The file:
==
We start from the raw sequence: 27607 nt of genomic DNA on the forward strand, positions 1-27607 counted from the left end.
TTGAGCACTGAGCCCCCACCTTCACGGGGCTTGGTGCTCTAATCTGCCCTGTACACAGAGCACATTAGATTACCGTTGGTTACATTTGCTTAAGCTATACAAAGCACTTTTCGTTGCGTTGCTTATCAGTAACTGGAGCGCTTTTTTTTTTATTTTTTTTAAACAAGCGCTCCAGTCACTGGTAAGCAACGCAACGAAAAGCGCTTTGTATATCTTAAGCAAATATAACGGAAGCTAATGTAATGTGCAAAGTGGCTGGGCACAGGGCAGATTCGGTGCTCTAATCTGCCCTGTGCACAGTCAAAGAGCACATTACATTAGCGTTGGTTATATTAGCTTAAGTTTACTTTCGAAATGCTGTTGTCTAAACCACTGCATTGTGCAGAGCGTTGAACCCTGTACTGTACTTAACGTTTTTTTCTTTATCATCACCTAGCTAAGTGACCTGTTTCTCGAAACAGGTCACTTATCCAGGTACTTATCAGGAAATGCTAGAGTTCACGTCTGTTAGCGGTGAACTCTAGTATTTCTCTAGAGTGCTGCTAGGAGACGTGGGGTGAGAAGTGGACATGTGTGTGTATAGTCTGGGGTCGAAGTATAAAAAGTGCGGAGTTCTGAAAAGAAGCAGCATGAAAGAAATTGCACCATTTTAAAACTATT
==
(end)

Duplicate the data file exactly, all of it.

We start from the raw sequence: 27607 nt of genomic DNA on the forward strand, positions 1-27607 counted from the left end.
TTGAGCACTGAGCCCCCACCTTCACGGGGCTTGGTGCTCTAATCTGCCCTGTACACAGAGCACATTAGATTACCGTTGGTTACATTTGCTTAAGCTATACAAAGCACTTTTCGTTGCGTTGCTTATCAGTAACTGGAGCGCTTTTTTTTTTATTTTTTTTAAACAAGCGCTCCAGTCACTGGTAAGCAACGCAACGAAAAGCGCTTTGTATATCTTAAGCAAATATAACGGAAGCTAATGTAATGTGCAAAGTGGCTGGGCACAGGGCAGATTCGGTGCTCTAATCTGCCCTGTGCACAGTCAAAGAGCACATTACATTAGCGTTGGTTATATTAGCTTAAGTTTACTTTCGAAATGCTGTTGTCTAAACCACTGCATTGTGCAGAGCGTTGAACCCTGTACTGTACTTAACGTTTTTTTCTTTATCATCACCTAGCTAAGTGACCTGTTTCTCGAAACAGGTCACTTATCCAGGTACTTATCAGGAAATGCTAGAGTTCACGTCTGTTAGCGGTGAACTCTAGTATTTCTCTAGAGTGCTGCTAGGAGACGTGGGGTGAGAAGTGGACATGTGTGTGTATAGTCTGGGGTCGAAGTATAAAAAGTGCGGAGTTCTGAAAAGAAGCAGCATGAAAGAAATTGCACCATTTTAAAACTATT